How do you talk about such a sensitive topic without sounding cheap or scaring an applicant off? I like to leave the money talk for the very end of my interviews – that way, if I don’t think the candidate is a good fit, I don’t even have to waste time on it, and if I do think the person could be a great hire, we haven’t sullied our entire time together with a potentially controversial topic.
So after you ask some open-ended personal questions, assess the applicant’s professional skills and phone voice, and go through some job-specific questions, you’ll arrive at the compensation portion of your interview. I prefer to put the ball in the candidate’s court and ask them, “What sort of salary and/or benefits are you expecting?” You’ll find candidates will open up and say things like “my husband has coverage for me so I won’t need health insurance” or “I really need to have three weeks paid vacation a year.” Having as complete of an understanding of a candidate’s situation as possible will further enable you to select the person whose needs match your available compensation structure.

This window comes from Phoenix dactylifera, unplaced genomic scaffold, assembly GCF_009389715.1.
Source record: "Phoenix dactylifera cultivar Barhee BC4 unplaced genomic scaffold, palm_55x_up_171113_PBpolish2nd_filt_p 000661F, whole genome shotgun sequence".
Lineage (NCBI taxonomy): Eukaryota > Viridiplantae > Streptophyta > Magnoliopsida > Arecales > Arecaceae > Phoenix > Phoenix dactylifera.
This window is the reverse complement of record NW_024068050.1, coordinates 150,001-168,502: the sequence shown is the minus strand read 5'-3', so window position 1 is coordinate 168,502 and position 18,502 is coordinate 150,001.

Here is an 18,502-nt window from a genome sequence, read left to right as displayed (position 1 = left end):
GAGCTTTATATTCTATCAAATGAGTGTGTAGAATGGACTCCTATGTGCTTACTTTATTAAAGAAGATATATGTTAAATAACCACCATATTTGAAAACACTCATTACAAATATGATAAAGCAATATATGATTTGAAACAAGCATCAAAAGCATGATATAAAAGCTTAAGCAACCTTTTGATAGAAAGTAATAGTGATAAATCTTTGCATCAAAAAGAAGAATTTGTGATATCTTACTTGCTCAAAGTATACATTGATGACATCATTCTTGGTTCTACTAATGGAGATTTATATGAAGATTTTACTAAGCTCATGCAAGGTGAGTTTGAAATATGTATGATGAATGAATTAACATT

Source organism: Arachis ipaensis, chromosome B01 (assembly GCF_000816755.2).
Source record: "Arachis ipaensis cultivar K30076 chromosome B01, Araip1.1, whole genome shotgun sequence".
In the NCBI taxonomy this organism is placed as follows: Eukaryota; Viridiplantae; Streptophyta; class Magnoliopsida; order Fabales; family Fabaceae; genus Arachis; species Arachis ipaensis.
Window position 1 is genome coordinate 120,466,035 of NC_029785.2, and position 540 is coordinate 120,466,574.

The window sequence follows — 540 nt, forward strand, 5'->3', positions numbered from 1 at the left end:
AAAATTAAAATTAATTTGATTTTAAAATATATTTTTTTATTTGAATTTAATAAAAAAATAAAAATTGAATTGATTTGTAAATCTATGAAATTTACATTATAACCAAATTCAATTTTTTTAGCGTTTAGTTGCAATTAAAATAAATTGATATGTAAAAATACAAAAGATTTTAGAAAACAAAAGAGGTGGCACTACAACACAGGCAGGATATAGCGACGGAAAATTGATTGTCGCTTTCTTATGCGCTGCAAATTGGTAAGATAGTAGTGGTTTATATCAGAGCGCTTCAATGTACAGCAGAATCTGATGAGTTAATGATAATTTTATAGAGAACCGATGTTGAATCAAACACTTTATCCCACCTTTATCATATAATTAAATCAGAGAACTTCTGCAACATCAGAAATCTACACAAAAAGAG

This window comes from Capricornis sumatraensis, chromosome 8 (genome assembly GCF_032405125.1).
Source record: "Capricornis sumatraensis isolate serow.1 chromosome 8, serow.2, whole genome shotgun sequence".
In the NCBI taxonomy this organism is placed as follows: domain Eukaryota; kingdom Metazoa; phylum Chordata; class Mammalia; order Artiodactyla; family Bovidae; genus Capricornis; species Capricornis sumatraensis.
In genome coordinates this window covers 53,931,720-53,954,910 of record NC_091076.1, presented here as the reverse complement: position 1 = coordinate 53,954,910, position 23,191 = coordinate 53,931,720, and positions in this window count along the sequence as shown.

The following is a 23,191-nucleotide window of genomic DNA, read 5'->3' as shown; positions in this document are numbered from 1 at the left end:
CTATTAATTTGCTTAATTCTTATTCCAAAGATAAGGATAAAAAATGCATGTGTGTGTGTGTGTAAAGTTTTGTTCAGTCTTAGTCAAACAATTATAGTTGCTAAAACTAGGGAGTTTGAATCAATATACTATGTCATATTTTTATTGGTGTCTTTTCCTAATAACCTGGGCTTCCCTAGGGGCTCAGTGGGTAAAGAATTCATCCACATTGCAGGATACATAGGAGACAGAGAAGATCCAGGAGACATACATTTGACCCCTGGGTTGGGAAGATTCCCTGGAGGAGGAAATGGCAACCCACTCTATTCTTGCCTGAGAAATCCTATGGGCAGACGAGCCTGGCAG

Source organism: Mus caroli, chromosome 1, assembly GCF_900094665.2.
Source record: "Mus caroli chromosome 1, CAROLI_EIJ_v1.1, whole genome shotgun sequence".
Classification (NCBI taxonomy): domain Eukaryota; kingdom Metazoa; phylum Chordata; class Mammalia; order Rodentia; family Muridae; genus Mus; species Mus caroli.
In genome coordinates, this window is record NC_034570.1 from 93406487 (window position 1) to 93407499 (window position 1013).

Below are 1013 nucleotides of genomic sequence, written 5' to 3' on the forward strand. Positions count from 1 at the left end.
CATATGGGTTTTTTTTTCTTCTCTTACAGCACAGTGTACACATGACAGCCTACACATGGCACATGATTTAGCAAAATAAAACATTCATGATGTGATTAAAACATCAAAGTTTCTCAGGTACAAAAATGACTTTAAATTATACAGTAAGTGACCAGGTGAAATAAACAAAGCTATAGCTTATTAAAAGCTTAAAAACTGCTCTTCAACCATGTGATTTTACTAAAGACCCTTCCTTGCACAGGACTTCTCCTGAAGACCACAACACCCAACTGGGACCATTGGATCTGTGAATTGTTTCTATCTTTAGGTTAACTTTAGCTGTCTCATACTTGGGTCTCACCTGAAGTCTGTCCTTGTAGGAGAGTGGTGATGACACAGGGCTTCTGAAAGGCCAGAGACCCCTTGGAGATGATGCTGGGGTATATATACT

Of course, to be polite, after you finish peppering the applicant with questions and assessments, you should give them a turn too. I close my interviews by asking, “Do you have any questions for me/us?” This question often provides great information, including how much the candidate learned about your firm, and what is of the greatest importance to the candidate about the potential job, including things like “I have a long commute, so I prefer to get to work as early as possible so I can leave before 4:30 to beat the traffic home – is that okay with you?” and “My last firm gave employees bonuses after the biggest cases resolved, is that something you do here?” The more you know – the better you can reach the elusive “meeting of the minds” and find the symbiotic employer-employee relationship that will stand the test of time.